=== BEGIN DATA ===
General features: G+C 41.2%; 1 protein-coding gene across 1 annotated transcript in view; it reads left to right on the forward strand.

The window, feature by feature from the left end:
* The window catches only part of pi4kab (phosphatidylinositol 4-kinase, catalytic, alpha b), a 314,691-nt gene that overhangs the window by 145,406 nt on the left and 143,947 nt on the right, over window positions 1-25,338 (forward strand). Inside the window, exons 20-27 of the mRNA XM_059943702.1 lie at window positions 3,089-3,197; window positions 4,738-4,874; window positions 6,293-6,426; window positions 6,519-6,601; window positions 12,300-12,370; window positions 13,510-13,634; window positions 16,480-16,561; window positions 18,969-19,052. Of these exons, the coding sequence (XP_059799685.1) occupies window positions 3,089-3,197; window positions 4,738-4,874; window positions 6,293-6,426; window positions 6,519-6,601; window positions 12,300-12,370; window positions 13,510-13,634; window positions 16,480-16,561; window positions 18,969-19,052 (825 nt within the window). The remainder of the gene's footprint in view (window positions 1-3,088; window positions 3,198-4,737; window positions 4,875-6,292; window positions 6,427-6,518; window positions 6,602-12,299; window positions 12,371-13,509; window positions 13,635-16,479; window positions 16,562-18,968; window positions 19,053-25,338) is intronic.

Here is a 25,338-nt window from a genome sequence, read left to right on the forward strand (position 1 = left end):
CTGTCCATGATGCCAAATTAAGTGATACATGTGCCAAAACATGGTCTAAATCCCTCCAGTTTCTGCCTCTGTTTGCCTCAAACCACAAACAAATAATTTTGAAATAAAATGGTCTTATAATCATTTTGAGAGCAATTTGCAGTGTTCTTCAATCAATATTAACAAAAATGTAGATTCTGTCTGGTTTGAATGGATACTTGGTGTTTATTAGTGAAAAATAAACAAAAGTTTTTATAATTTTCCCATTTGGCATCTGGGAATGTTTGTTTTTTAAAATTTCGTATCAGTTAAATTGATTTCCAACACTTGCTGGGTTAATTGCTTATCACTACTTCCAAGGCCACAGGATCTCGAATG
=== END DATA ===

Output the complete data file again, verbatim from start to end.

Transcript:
General features: G+C 41.2%; 1 protein-coding gene across 1 annotated transcript in view; it reads left to right on the forward strand.

The window, feature by feature from the left end:
* The window catches only part of pi4kab (phosphatidylinositol 4-kinase, catalytic, alpha b), a 314,691-nt gene that overhangs the window by 145,406 nt on the left and 143,947 nt on the right, over window positions 1-25,338 (forward strand). Inside the window, exons 20-27 of the mRNA XM_059943702.1 lie at window positions 3,089-3,197; window positions 4,738-4,874; window positions 6,293-6,426; window positions 6,519-6,601; window positions 12,300-12,370; window positions 13,510-13,634; window positions 16,480-16,561; window positions 18,969-19,052. Of these exons, the coding sequence (XP_059799685.1) occupies window positions 3,089-3,197; window positions 4,738-4,874; window positions 6,293-6,426; window positions 6,519-6,601; window positions 12,300-12,370; window positions 13,510-13,634; window positions 16,480-16,561; window positions 18,969-19,052 (825 nt within the window). The remainder of the gene's footprint in view (window positions 1-3,088; window positions 3,198-4,737; window positions 4,875-6,292; window positions 6,427-6,518; window positions 6,602-12,299; window positions 12,371-13,509; window positions 13,635-16,479; window positions 16,562-18,968; window positions 19,053-25,338) is intronic.

Here is a 25,338-nt window from a genome sequence, read left to right on the forward strand (position 1 = left end):
CTGTCCATGATGCCAAATTAAGTGATACATGTGCCAAAACATGGTCTAAATCCCTCCAGTTTCTGCCTCTGTTTGCCTCAAACCACAAACAAATAATTTTGAAATAAAATGGTCTTATAATCATTTTGAGAGCAATTTGCAGTGTTCTTCAATCAATATTAACAAAAATGTAGATTCTGTCTGGTTTGAATGGATACTTGGTGTTTATTAGTGAAAAATAAACAAAAGTTTTTATAATTTTCCCATTTGGCATCTGGGAATGTTTGTTTTTTAAAATTTCGTATCAGTTAAATTGATTTCCAACACTTGCTGGGTTAATTGCTTATCACTACTTCCAAGGCCACAGGATCTCGAATG